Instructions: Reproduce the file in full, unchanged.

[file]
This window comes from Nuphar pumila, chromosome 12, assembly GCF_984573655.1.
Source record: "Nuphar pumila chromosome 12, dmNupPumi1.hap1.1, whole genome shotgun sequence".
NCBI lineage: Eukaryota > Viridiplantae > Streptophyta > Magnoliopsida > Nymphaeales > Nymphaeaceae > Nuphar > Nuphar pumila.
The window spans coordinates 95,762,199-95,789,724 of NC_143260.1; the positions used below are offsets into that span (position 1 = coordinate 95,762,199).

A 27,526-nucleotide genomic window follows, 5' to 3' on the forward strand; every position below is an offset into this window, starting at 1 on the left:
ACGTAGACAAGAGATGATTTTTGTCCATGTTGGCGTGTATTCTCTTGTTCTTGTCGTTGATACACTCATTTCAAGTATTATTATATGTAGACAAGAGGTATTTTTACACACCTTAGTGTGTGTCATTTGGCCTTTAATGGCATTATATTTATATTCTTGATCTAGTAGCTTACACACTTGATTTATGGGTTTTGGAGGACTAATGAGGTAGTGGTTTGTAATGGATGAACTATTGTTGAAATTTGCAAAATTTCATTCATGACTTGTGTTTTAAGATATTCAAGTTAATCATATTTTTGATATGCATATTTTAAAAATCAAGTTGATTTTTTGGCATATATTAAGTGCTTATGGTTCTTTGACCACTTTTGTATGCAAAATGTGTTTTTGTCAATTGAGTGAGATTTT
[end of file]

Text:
This window comes from Nuphar pumila, chromosome 12, assembly GCF_984573655.1.
Source record: "Nuphar pumila chromosome 12, dmNupPumi1.hap1.1, whole genome shotgun sequence".
NCBI lineage: Eukaryota > Viridiplantae > Streptophyta > Magnoliopsida > Nymphaeales > Nymphaeaceae > Nuphar > Nuphar pumila.
The window spans coordinates 95,762,199-95,789,724 of NC_143260.1; the positions used below are offsets into that span (position 1 = coordinate 95,762,199).

A 27,526-nucleotide genomic window follows, 5' to 3' on the forward strand; every position below is an offset into this window, starting at 1 on the left:
ACGTAGACAAGAGATGATTTTTGTCCATGTTGGCGTGTATTCTCTTGTTCTTGTCGTTGATACACTCATTTCAAGTATTATTATATGTAGACAAGAGGTATTTTTACACACCTTAGTGTGTGTCATTTGGCCTTTAATGGCATTATATTTATATTCTTGATCTAGTAGCTTACACACTTGATTTATGGGTTTTGGAGGACTAATGAGGTAGTGGTTTGTAATGGATGAACTATTGTTGAAATTTGCAAAATTTCATTCATGACTTGTGTTTTAAGATATTCAAGTTAATCATATTTTTGATATGCATATTTTAAAAATCAAGTTGATTTTTTGGCATATATTAAGTGCTTATGGTTCTTTGACCACTTTTGTATGCAAAATGTGTTTTTGTCAATTGAGTGAGATTTT